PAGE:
The international effect of all this is difficult to quantify but Britain’s leaders were able to market the UK as a country capable of, and comfortable with, hosting international events. This enhancement of international reputation and the possibility of inward investment are reasons why there is never any shortage of bidders for World Cups or Olympic Games.
In this sense sport becomes an expression of ‘soft power’ the term coined by Joseph Nye to express the ways in which a nation’s influence goes beyond its military capabilities. The way China uses sport to demonstrate its financial and political strength is a case in point.
As well as investing overseas, in December 2014, the Chinese government announced major domestic investments in sporting activity with the aim of creating an industry worth US$800 billion by 2025. This includes plans, as the South China Daily Herald tells us, to build 100 towns dedicated as centres of sporting excellence for various disciplines in coming years. In June 2017 Chinese President Xi Jinping told FIFA that by 2050 China would be a “world football superpower” with at least 20,000 football training centres and 70,000 pitches in place by 2020. Sport is therefore vital to how China is seeking brand itself and expand its global business interests.
Closer to home, sport and identity are inextricably linked. In Wales, in common with many other smaller countries, sport has become a means of expressing cultural difference and resistance to domination by other nations. As Raymond Williams argued, in terms of the relationship between England and Wales we have moved on somewhat from the old perspectives of England as conqueror, coloniser, exploiter and big neighbour. However, some tensions obviously still exist and they are played out on a regular basis. For a short time at least, any Wales v England encounter is intensely political.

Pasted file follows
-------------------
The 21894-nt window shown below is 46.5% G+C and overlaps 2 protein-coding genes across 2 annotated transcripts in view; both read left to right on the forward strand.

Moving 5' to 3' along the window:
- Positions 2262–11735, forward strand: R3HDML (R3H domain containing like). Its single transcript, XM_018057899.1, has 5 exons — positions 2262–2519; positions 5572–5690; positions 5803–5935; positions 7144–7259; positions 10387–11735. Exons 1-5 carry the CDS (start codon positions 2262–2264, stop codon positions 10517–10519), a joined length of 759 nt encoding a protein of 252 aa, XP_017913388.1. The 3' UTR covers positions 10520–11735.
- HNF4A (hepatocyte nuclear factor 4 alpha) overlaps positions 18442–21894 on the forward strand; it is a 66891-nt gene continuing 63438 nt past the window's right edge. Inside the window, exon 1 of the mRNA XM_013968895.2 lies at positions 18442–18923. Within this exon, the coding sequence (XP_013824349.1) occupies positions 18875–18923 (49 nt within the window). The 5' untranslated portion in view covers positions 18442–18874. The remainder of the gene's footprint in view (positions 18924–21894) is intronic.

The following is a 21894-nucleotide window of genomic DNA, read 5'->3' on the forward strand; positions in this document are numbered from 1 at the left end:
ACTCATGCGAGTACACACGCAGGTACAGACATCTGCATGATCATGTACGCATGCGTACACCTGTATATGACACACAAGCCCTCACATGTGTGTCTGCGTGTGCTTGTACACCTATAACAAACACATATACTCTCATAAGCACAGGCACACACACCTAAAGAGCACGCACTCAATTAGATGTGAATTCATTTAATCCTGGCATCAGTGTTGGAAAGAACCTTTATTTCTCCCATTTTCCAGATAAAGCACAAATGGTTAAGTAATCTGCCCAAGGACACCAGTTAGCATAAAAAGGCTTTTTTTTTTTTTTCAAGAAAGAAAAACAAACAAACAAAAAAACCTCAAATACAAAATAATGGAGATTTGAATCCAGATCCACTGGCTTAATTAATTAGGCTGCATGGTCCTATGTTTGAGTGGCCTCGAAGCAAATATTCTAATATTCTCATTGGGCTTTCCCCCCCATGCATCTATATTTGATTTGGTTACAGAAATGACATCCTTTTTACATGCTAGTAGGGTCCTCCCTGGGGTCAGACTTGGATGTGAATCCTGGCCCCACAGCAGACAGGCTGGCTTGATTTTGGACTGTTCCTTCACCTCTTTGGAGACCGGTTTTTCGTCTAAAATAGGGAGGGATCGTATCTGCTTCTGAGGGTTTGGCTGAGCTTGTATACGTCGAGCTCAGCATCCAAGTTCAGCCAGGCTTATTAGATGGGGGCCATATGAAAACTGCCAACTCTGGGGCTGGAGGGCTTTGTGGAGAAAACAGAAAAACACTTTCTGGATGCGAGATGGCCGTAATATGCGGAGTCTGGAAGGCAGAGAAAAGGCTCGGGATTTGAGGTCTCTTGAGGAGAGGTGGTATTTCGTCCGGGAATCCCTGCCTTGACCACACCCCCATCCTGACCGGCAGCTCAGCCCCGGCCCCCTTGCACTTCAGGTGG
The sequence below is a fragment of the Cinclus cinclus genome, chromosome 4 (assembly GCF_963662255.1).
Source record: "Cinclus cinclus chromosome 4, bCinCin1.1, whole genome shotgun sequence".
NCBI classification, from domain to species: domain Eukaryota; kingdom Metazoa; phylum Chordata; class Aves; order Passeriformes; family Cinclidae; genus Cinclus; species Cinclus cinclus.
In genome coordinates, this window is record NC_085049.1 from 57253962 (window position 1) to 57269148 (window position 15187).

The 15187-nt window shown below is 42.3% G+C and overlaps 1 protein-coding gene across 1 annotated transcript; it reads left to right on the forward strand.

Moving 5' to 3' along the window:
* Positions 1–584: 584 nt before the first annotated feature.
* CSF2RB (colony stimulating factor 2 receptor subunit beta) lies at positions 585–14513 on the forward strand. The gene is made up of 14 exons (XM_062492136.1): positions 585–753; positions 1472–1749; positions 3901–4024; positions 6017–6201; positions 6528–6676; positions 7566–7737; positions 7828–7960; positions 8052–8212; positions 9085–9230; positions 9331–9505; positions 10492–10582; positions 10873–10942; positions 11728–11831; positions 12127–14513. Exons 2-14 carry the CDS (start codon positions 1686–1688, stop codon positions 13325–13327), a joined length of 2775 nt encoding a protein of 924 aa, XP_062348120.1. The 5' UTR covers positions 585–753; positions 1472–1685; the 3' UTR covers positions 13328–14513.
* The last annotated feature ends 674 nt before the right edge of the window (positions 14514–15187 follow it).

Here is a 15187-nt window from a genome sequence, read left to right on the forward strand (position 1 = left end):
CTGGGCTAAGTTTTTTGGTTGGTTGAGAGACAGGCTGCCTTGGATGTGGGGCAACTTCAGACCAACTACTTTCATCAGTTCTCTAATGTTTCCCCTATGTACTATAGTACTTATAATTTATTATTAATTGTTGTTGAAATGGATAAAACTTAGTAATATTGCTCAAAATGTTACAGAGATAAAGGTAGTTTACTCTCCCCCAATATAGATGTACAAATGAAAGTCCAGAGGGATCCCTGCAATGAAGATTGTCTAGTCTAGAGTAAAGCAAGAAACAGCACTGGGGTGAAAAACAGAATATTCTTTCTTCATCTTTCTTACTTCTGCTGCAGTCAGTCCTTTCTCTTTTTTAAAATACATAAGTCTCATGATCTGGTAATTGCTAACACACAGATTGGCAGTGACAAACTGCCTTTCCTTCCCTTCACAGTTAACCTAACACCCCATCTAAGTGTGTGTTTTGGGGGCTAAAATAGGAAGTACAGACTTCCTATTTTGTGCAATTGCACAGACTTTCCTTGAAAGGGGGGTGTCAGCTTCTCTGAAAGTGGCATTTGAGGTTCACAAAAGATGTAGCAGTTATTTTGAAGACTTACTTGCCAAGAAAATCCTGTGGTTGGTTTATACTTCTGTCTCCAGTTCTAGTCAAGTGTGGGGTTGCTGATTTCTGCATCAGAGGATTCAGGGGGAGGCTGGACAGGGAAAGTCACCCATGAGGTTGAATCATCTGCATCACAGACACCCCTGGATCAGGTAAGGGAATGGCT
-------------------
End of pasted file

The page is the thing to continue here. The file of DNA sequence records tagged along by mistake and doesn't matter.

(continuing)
In the words of Professor Gareth Williams, rugby plays an almost unique role in contemporary Welsh society in that it is able to unite factions of society and geographical areas which in other senses have little in common. To those outside the country Wales is Rugby and Rugby is Wales and as Williams says, as much as this is a cliché it is how the idea of Wales is disseminated to wider audiences.
It’s always been silly to suggest that sport and politics shouldn’t mix because in truth sport has always been political. At the London School of Oriental and African Studies, Simon Rofe teaches a course on sport and diplomacy which begins with the premise that:
“at least since the era of the ancient Olympic Games, sporting competition has assisted human societies in mediating estrangements, resolving conflict and sublimating competitive urges.”
Recent history suggests that the above principles still hold true and its useful to think of sport and sporting events as central to the process of 21st century living. As Victor Cha points out, countries have gone to war and made peace over sport, fought for sovereign recognition through sport and citizens around the world have it as a routine occurrence.